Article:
There’s rarely a dull moment in this part of the world. Boarding a public minibus, taking your car on to the streets of Istanbul, or just crossing the road to pick up a newspaper or a loaf of bread – life is full of surprises, and you can never be 100% sure you’ll see the sun come up tomorrow. So it’s not totally surprising that foreign journos have difficulty working out what’s going on. Even those of us who’ve lived here for years still find plenty to puzzle over.
Still, if you’re a professional analyst, you have responsibilities, right? Once you start putting pen to paper, or finger to keyboard in the public domain, you should be making every effort to get it right, right?
So I have to tell you, I’ve been a bit disappointed by the low-level commentary I’ve been reading in the foreign press recently. For example:
‘Turkey’s increasingly desperate predicament poses real dangers’, says The Washington Post, who enumerate the fall-out with Russia, a couple of suicide bombings, renewed fighting with the Kurdish PKK, and a dip in tourist revenue as signs that Turkey is experiencing a ‘strategic nightmare’. The article quotes two Turkish academics in support of its doomsday predictions. Well, we should be grateful that those two gentlemen are free to express their anti-government opinions without being locked up. At least the writer admits that Turkey’s current problems are only ‘partly of its own making’ and ‘not entirely self-inflicted’. He (or she) acknowledges that the US State Dept continues to support the Kurdish YPG in Syria, in spite of pleas from Turkey’s Government.
In The Economist, someone hiding behind the pseudonym of Charlemagne belabours the European Union for its failure to rein in the ‘authoritarian habits of (President) Recep Tayyip Erdoğan’, and Turkey’s government for discarding the accession process. What? Is it any wonder Turkey’s interest in joining Europe waned after being played for fools for fifty years? ‘Charlemagne’ refers sketchily to Turkey’s battle with Kurdish separatists in the southeast, and the flood of Syrian refugees seeking safety in Turkey over the past five years as though the Turkish government is somehow to blame for all this. Brief mention is made of Bashar al-Assad’s ‘Russian enablers’, America’s use of Syrian Kurds who are ‘useful in fighting Islamic State (IS)’, Nicholas Sarkozy’s arrogant rejection of Turkey’s EU aspirations, constant vetoing by Greek Cyprus, and Germany’s worrying about ‘migrants reaching rich Europe’ as though these are merely incidental side issues – but the thrust of the article is that Turkey is the bad guy, and Mr Erdoğan is the evil villain.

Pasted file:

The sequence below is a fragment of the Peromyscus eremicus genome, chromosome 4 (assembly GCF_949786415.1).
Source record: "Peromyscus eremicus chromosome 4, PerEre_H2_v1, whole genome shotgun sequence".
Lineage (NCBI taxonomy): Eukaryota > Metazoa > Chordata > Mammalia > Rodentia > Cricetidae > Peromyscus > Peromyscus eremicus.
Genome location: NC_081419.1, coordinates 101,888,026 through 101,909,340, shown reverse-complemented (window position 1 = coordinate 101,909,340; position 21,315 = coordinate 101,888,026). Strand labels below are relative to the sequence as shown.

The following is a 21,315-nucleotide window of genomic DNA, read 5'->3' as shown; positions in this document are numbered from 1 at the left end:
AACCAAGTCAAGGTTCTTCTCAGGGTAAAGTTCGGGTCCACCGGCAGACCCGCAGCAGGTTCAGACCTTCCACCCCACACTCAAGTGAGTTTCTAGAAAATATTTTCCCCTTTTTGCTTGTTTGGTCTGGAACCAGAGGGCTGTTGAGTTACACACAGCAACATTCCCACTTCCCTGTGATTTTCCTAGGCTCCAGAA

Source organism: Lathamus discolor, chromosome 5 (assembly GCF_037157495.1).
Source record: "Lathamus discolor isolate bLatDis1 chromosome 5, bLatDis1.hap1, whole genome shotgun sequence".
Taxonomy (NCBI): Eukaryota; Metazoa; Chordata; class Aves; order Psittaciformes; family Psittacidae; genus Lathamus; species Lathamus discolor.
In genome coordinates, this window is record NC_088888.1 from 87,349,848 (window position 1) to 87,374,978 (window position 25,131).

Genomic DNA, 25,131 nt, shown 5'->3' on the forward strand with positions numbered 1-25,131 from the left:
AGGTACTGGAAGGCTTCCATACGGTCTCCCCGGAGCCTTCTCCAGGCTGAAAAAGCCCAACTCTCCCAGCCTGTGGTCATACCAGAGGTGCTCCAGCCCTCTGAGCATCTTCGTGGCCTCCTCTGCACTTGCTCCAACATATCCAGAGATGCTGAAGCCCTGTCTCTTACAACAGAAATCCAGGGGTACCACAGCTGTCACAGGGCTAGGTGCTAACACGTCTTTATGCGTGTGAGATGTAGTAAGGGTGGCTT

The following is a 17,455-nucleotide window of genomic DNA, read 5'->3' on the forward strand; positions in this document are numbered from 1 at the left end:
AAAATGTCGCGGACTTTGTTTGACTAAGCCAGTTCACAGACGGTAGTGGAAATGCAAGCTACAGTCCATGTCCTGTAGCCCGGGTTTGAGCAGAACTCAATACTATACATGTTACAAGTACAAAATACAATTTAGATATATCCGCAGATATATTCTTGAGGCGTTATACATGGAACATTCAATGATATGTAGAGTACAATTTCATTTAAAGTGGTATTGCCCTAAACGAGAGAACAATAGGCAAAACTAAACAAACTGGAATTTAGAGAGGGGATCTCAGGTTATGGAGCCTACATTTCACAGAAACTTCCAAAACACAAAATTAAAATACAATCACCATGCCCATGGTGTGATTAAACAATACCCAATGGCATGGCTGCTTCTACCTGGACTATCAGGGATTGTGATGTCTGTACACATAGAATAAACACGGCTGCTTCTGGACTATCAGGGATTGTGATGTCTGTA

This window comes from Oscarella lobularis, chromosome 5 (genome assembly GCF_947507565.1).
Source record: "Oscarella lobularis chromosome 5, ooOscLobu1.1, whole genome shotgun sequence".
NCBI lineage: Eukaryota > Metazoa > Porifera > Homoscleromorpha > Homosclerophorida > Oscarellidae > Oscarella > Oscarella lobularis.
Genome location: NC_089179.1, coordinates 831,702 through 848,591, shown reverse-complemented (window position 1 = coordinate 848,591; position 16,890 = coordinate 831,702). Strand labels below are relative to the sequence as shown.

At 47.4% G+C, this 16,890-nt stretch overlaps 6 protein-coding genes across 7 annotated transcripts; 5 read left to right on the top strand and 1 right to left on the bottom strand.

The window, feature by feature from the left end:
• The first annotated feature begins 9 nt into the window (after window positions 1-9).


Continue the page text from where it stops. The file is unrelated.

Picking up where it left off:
And another one from The Economist: ‘Mr Erdogan’s commitment to democracy seems to be fading’, as if the United States government has any interest in seeing democracy flourish in its vassal states. The damning evidence, apparently, is that Turkey’s AK Party government has ‘spread its tentacles’ into the courts, the police, the intelligence services, the mosques, the public education services, health systems and the media. Well, if they have, they couldn’t have had better teachers than successive US administrations.
One of several ironies in this piece is its reference to the time Mr Erdoğan spent in jail when he was Mayor of Turkey’s largest city, Istanbul, as ‘one of the milder perversions of justice that prevailed before the AK party’s rise.’ Perversions of justice had, in fact, been two-a-penny before AK Party became the government – and that was probably the main reason for their coming to power out of nowhere. The anonymous writer goes on to sympathise with Turkey’s ‘increasingly beleaguered liberals’ in the same paragraph as he recalls their support for an attempt by the country’s generals in 2007 to prevent the AK Party from appointing the ceremonial president of the republic – something it had a perfect right to do under the constitution written by the military government in 1982. I have no doubt those same ‘liberals’ would have been only too happy to see Mr Erdoğan’s elected government overthrown by a military coup, and its leader tossed back into prison.
On to Benny Avni in The New York Post. Well, at least he has the courage to front up and put his name to the article. We’re about to see the end of NATO, apparently, because Turkey is set to get into a war with Russia. America won’t get involved because, according to Mr Avni, ‘We don’t do wars anymore.’ Run that by me again! America doesn’t do wars anymore? Well, if he means they just bomb and take out citizens of other countries without actually declaring war, I guess he has a kind of legalistic point. ‘Syrian and Russian planes,’ he goes on to say, ‘have increased their ferocious bombing of militants and civilians in Aleppo’s vicinity, where two hospitals were bombed this week’. He quotes Turkey’s Prime Minister, Ahmet Davutoğlu’s accusation that Russia is ‘behaving like a terrorist organization’ – yet again, it seems, Turks are the evil empire.